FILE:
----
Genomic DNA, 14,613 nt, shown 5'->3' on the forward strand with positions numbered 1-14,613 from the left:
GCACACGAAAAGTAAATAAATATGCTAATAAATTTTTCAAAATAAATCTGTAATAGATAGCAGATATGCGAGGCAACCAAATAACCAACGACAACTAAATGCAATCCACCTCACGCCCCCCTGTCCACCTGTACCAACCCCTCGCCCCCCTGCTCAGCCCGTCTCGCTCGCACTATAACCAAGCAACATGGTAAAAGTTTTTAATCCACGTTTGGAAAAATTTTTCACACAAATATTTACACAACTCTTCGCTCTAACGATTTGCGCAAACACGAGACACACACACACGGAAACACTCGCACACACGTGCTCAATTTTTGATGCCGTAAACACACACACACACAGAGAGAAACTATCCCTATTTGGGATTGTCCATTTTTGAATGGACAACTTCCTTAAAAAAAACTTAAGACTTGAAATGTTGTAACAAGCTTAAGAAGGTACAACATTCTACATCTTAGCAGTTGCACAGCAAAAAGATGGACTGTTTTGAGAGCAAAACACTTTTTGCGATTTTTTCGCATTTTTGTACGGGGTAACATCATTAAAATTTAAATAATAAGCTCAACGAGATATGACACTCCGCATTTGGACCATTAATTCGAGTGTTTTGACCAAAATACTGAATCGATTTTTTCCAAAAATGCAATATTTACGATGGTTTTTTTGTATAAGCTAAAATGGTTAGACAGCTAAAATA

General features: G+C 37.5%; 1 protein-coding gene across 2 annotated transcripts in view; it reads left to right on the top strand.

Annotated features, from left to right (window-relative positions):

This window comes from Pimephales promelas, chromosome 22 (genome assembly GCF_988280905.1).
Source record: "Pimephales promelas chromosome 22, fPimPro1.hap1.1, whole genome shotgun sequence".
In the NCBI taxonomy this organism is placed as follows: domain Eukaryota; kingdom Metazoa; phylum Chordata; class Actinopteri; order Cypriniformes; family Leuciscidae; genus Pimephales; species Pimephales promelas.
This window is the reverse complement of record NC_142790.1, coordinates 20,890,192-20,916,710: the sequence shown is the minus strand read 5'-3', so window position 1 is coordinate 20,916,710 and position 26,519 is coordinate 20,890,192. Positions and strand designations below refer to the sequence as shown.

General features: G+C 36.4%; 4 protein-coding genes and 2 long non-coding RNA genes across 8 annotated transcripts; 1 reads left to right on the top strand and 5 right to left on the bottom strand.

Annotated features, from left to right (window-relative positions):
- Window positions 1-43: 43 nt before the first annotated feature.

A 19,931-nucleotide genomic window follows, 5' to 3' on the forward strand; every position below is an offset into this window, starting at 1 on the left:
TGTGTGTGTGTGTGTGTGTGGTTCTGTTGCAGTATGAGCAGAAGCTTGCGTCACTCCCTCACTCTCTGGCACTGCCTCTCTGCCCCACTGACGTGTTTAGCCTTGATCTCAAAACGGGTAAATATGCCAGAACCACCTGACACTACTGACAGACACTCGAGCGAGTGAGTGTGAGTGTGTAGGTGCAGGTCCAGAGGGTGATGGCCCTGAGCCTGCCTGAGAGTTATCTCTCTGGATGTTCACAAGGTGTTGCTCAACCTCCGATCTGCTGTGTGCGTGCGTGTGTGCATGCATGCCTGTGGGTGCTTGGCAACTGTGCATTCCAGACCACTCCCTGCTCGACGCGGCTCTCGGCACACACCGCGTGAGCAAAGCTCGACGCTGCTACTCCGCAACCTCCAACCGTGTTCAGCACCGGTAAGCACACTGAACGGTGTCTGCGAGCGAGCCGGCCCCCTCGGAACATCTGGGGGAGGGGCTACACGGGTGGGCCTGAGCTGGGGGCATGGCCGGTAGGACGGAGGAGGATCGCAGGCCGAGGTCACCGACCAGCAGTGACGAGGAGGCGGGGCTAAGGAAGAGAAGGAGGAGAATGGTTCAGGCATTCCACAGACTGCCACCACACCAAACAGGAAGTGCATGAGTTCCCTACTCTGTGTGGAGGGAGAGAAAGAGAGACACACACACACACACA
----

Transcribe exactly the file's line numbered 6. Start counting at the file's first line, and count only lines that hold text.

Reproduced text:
Source record: "Pimephales promelas chromosome 22, fPimPro1.hap1.1, whole genome shotgun sequence".